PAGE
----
It's impossible to love someone you have not yet forgiven. Or, to put it another way, if you truly love a person you will certainly forgive them. So we cannot say which comes first, love or forgiveness. We must conclude that they arrive together, as a package. Love and forgiveness cannot be separated, if you have one you also have the other.

Reaching to touch
Reaching to touch
It's the same with the Father's love towards us. If he says he loves us - and he does - then he also forgives us. And if he forgives us, we know that we are already loved by him.

But beware, for hatred and condemnation (or judgement) go together in just the same way. Do not hate/condemn anyone.

We can't take any of this for granted. Remember that love and forgiveness must be received as well as given, and receiving requires repentance as the first step. We should be constantly grateful to Papa for his love/forgiveness and for sending his Son into this broken world to demonstrate that love/forgiveness. And we should also be grateful to our friends who show us the love/forgiveness we so badly need from them, a pale image of the love/forgiveness of the Father.

So praise you Father for everything you have done for us, praise you Jesus for coming into our world, and praise you Holy Spirit for remaining in us as a deposit of what we will inherit.

And thank you to all my friends (who are many) for everything you have done for me. Thank you for reminding me by your gifts of love, of that greater, heavenly gift of love that we all share.

And remember that this is also the root of mission. How can I receive this great gift without wanting to share it with everyone who will listen? It's just a matter of reaching out to people in ways that will touch them and cause them to search for spiritual truth and discover that Jesus loves/forgives them too.

13 December 2014

Every chapter is necessary

The recently published book, Simple Church: Unity Within Diversity, contains twenty-six chapters. Each one discusses a positive aspect of church, something that is an essential part of the whole. Reading from the book last night I was deeply impacted by Chapter 22 from Kathy Escobar; the chapter is entitled A church that restores dignity where it's been lost.

She writes
Jesus calls [Lazarus] out of the tomb, but then he looks to the people around him - his community, friends, and advocates - and says to them 'unbind him'. Unbind him. Unwrap him. Take off his graveclothes.

I think God calls us to participate in this uncovering-unwrapping-unbinding with each other through healing community.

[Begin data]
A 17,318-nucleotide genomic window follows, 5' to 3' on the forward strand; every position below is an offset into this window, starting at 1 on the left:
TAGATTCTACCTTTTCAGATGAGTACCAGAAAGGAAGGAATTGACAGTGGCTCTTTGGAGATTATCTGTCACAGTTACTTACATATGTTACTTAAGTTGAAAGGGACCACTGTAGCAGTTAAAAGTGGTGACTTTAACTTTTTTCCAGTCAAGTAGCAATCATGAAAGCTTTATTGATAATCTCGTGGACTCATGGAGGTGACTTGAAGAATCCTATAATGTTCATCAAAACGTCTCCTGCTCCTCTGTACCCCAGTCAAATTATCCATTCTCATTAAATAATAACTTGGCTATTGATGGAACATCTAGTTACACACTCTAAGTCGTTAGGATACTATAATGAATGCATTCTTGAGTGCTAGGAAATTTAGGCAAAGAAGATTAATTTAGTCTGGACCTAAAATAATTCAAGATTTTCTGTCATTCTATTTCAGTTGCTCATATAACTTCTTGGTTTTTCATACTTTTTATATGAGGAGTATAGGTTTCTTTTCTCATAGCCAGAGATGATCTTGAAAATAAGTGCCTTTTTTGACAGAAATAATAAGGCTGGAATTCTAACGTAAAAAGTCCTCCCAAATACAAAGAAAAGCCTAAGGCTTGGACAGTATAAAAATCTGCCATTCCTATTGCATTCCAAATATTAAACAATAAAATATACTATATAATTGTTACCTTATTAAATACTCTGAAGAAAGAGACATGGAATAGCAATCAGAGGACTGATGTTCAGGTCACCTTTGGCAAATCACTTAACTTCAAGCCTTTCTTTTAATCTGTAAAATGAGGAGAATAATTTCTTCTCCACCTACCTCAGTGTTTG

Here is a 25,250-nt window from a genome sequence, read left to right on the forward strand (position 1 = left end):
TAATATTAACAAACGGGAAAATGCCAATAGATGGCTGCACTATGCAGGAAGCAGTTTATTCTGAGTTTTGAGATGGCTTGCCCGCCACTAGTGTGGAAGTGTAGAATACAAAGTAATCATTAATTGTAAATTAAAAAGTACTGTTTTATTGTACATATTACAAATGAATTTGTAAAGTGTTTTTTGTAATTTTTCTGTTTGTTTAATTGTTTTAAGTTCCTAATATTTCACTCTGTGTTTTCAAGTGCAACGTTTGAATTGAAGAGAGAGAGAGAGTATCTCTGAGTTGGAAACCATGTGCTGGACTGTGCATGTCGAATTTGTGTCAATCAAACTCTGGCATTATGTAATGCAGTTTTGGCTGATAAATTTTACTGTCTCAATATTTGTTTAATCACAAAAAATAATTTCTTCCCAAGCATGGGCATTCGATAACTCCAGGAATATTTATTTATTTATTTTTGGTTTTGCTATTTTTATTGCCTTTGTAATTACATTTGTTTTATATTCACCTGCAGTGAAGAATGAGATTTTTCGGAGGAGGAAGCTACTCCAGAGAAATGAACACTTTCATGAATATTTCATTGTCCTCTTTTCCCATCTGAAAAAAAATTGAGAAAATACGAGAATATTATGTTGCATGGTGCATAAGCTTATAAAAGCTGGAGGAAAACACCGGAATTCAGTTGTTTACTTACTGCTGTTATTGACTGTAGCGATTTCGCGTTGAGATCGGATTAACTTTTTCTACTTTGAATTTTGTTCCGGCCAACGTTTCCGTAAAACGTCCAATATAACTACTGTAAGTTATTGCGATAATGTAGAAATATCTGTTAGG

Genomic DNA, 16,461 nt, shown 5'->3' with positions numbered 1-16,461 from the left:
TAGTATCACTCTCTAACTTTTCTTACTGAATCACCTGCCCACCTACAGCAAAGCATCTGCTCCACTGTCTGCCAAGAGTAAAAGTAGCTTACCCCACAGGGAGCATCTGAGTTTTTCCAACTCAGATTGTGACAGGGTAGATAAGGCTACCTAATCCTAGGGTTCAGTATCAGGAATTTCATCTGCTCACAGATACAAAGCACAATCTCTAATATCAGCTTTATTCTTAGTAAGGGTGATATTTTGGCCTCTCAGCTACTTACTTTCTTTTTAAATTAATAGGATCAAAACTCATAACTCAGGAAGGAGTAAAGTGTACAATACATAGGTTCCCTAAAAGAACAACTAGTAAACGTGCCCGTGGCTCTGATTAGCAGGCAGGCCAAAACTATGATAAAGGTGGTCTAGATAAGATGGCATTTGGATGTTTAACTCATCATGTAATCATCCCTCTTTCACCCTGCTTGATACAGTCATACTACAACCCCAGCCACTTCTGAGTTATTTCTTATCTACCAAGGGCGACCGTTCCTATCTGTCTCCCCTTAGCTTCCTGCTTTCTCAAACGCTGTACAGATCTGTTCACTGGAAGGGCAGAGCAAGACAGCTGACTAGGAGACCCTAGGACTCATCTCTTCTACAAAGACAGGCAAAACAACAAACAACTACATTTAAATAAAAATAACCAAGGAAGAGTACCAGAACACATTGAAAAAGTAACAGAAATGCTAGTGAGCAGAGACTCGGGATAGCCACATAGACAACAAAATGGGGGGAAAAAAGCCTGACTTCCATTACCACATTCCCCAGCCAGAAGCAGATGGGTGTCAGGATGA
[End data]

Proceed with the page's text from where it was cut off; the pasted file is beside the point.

Kathy Escobar's chapter
Kathy Escobar's chapter
And it struck me that although church is much more than the sum of its parts, all of the parts need to be actively present. There is a synergy, a sparking of abundant life that comes from the interdependence of the parts. Church is a person, the Bride of Christ.

Like all people, you and I are much more than the sum of hands, ears, spleen, heart, lungs and all the rest. But if any of these were missing we would either die or be unable to fully function. And it's just the same with the church.

Just consider some of the other chapter themes. The church cherishes Jesus Christ, exhibits personal holiness, counts every member as key, assembles for mutual edification, and knows eternal life is free. Imagine all of those being true in a church that fails to restore dignity where it's been lost. It would be a church without the active compassion necessary to unbind those who so desperately need it.

Or consider a church that clings to scriptural truth, is most notable for its love and is united in Christ but doesn't follow the lead of the Holy Spirit. This would be a church that failed to hear where to go and what to do and did everything in its own strength.

Or what about a church that was composed of peacemakers, viewed itself as a people, restored dignity but failed to proclaim the gospel clearly?

The chapters of this book all stand alone and can be read alone. But they often overlap so that there are echoes and glimpses of them in one another. Yet taken together, with no part missing or inactive, they describe a holistic church, a wholesome church and a church that is alive and active and effective in the world. There are other aspects that are not explicitly covered in the book, prayer for example. But these are implied throughout in a variety of ways.

Church is as complex as any living organism, and just like a living organism it is not only complex but also multi-faceted, and astonishingly well constructed. The church is also alive with the life of Christ. And every part contributes!

01 December 2014

Simple Church is now available

The twenty-four author, collaborative book Simple Church: Unity Within Diversity is now available to buy online and in bookshops. You can buy it direct from the publisher, Redeeming Press, or you can order it online from Amazon in both the USA and the UK. I was given the opportunity to write the third chapter, A Church That Follows the Lead of the Holy Spirit.


Simple Church, the paperback
Simple Church, the paperback
Here's a review I wrote for Amazon.

What has one purpose, but twenty-four authors

This book does!